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Breathing Your Way to a Healthier Life

Breathwork is an ancient practice that can help overall health, reduce stress and improve mood

More restful sleep, better oxygen flow in the bloodstream, less anxiety, and improved mood... all these effects and more have been attributed to a very old practice that has found its way back into popularity: breathwork.

Many of us give little, if any, thought to our breath throughout the day. But what if by breathing mindfully we could improve some of our most common and uncomfortable ailments? Breathwork is the practice of focusing on your breath and learning to manipulate and control the flow of air within the body.

“When you focus on your breath, you will start to notice where it goes within your body,” Cori Hoefner, a local fitness instructor and personal trainer with a degree in Community Health and Kinesiology, says. “With enough mindful practice, you’ll start to learn where it goes within your body and how you can send it to different places. Breathwork helps bring you into your body.”

Hoefner says some of the earliest benefits she has noticed when practicing breathwork is a reduction in stress and anxiety because of its ability to bring you into the present, in a somewhat similar way to how meditation works. Breathwork sessions can last anywhere from one to 30 minutes, depending on your experience level. The flexibility of the practice, and the versatility of being able to use it where and how works best for the individual, is perhaps part of why it has gained popularity.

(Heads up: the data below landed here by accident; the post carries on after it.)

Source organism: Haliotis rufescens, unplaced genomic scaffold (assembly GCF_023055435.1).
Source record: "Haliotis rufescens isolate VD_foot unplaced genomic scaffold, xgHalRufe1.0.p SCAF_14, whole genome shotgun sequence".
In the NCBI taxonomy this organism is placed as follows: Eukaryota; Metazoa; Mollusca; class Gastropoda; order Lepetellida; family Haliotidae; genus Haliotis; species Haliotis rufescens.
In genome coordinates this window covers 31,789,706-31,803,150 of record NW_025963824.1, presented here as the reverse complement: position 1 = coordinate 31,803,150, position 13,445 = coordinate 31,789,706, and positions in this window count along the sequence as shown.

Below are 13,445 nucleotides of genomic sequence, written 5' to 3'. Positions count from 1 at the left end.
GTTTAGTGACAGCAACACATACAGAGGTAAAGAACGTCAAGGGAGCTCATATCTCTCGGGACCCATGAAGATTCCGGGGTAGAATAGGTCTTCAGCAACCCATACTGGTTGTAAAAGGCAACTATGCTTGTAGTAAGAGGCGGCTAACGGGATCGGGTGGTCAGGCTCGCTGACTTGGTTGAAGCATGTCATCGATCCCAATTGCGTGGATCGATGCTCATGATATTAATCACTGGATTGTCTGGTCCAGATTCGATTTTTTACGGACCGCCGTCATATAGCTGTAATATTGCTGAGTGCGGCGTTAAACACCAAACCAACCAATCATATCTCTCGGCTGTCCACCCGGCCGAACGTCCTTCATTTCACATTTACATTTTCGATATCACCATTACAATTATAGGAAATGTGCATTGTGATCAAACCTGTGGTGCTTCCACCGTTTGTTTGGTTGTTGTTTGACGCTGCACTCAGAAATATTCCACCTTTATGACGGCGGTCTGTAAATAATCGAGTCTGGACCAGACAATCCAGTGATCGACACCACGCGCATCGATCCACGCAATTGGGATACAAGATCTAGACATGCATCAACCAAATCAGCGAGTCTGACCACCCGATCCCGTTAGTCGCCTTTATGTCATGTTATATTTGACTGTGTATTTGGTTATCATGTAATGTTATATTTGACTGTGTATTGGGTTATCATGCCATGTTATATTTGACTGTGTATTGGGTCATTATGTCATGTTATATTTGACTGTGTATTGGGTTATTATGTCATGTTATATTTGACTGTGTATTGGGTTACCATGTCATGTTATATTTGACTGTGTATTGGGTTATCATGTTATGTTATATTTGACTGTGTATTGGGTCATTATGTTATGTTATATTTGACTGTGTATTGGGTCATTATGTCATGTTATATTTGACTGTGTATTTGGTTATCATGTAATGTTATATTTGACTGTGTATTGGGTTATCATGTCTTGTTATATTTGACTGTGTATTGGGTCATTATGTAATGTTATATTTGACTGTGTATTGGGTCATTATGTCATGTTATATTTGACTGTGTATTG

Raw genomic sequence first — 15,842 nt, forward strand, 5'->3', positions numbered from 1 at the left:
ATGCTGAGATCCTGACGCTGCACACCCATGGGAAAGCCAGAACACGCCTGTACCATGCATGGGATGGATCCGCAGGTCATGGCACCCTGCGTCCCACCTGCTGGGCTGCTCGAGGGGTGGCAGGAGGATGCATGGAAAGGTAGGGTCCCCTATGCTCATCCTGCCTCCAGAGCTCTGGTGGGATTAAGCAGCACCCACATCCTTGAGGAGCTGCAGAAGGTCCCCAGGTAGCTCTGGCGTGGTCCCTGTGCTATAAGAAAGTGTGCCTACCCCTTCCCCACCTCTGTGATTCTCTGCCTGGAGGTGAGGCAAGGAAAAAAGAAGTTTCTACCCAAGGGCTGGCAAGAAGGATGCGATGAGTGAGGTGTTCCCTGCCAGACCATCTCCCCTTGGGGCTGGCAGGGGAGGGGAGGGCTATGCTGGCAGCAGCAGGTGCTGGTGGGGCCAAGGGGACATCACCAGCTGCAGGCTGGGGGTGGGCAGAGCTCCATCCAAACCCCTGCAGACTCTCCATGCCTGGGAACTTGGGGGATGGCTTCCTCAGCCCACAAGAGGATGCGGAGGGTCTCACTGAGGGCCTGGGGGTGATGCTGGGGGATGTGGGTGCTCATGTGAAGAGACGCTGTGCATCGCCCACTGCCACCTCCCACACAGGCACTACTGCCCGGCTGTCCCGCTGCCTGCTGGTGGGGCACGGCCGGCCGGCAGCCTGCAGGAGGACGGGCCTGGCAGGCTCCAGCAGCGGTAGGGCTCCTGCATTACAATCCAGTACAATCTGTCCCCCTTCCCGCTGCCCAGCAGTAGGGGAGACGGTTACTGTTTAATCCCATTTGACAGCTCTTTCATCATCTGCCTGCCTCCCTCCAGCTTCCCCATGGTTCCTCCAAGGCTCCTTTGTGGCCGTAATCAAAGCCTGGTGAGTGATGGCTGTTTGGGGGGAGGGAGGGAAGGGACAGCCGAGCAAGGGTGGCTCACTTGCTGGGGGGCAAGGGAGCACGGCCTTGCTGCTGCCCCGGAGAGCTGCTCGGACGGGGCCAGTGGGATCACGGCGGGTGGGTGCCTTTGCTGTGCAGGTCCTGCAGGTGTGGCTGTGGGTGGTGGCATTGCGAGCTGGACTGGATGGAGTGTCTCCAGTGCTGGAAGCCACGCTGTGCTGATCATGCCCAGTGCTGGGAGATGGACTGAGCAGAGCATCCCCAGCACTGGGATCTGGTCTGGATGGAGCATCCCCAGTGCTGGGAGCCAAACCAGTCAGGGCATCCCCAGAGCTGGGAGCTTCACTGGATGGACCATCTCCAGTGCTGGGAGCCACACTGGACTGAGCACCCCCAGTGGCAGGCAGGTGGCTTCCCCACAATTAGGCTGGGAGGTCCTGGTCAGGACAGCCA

“You can practice it even when you start to feel overwhelmed throughout the day by pausing what you are doing and taking five deep, mindful breaths,” Hoefner suggests. “While a true session should last 15 to 30 minutes, beginners can start by practicing for 1-2 minutes multiple times throughout the day and build their stamina.”

There are many variations of breathwork including box breathing, nostril alternation, belly breathing, and more. Hoefner advises starting with something simple like focusing on the flow of the breath and breathing deeply.

“Focusing on taking an inhale that lasts the same amount of time as the exhale is a great beginner move,” she says. “Breathing is important in almost all exercise, and you may already be doing certain activities that involve controlling the breath like yoga and swimming. Breathwork is separate from physical activity, and it helps you learn that breath itself is a tool. You generally practice breathwork sitting down or even lying on your back."

“You want to be cautious that you don’t push yourself too far too quickly, as some of the techniques can be a little tiring on the nervous system. By starting small and building, you can feel positive effects right away, but be sure to talk to your doctor before starting any practice with the body.”

Breathwork can be practiced by just about everyone and you’ll get the biggest benefits if you practice it daily.

“You can practice it... when you start to feel overwhelmed throughout the day by pausing what you are doing and taking five deep, mindful breaths."

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